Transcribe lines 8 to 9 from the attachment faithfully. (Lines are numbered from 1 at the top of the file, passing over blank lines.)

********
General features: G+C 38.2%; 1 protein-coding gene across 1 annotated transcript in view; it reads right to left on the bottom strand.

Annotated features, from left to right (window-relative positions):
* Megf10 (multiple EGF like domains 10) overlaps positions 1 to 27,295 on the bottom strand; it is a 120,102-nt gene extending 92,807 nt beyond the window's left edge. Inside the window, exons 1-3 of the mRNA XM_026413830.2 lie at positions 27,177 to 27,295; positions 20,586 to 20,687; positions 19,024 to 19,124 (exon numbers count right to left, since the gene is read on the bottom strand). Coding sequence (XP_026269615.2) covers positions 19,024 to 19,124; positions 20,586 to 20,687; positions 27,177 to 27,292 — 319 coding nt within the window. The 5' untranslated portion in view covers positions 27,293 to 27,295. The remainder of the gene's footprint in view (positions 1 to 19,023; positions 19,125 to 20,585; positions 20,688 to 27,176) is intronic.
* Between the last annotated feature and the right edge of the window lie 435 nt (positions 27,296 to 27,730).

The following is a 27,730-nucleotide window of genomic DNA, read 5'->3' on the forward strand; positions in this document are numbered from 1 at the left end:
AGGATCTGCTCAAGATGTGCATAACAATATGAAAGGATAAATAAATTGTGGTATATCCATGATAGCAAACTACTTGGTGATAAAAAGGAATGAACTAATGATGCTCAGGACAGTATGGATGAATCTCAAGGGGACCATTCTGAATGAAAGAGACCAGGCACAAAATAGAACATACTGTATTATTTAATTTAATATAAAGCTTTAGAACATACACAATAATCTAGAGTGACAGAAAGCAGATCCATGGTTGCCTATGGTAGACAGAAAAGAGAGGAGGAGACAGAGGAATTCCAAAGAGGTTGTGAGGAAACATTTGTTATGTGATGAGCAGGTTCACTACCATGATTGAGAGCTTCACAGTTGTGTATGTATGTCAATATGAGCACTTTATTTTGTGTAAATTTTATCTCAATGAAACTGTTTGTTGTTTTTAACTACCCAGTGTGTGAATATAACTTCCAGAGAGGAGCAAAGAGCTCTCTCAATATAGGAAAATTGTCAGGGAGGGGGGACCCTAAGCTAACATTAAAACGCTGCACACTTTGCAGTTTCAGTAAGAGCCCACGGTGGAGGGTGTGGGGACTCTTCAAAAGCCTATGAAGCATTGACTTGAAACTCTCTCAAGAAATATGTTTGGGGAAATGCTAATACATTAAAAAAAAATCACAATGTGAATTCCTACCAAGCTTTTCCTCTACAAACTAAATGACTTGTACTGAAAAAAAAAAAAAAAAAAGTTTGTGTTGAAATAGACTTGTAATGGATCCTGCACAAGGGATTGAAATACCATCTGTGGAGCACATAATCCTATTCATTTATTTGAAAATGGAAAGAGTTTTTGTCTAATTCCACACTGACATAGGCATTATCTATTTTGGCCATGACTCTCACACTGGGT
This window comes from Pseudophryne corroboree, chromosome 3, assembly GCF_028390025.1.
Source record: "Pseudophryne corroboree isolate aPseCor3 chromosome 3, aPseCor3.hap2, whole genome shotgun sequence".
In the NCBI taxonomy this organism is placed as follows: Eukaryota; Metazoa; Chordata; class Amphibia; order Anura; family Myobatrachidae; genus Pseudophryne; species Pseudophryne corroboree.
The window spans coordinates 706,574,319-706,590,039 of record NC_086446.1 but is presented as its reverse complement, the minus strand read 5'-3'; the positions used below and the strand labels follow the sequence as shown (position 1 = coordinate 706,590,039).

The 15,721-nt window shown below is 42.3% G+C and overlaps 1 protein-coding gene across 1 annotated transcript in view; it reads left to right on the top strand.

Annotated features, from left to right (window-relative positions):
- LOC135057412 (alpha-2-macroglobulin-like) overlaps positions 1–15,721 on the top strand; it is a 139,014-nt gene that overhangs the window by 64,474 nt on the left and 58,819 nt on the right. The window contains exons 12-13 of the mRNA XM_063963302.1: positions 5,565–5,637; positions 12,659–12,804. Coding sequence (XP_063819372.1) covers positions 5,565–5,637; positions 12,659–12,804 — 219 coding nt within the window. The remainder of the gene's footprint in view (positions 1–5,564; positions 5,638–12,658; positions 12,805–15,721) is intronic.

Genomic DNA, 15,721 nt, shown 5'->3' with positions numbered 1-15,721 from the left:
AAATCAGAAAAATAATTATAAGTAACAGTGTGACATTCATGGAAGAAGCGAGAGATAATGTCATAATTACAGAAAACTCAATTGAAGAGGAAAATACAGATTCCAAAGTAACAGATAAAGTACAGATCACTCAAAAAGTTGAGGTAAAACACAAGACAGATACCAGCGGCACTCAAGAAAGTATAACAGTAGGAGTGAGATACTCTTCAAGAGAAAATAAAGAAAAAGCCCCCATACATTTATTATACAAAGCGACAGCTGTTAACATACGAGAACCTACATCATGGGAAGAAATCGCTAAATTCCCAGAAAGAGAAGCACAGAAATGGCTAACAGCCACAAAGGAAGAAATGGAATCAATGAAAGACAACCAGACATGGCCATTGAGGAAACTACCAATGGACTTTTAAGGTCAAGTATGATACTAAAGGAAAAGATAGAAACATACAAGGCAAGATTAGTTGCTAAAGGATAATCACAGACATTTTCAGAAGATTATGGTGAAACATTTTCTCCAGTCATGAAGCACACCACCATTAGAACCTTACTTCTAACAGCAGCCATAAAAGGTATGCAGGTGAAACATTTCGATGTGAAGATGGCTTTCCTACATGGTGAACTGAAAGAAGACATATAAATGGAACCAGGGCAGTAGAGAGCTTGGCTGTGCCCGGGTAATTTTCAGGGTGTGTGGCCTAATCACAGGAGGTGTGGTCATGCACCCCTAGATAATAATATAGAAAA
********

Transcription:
Source record: "Pseudophryne corroboree isolate aPseCor3 chromosome 3, aPseCor3.hap2, whole genome shotgun sequence".
In the NCBI taxonomy this organism is placed as follows: Eukaryota; Metazoa; Chordata; class Amphibia; order Anura; family Myobatrachidae; genus Pseudophryne; species Pseudophryne corroboree.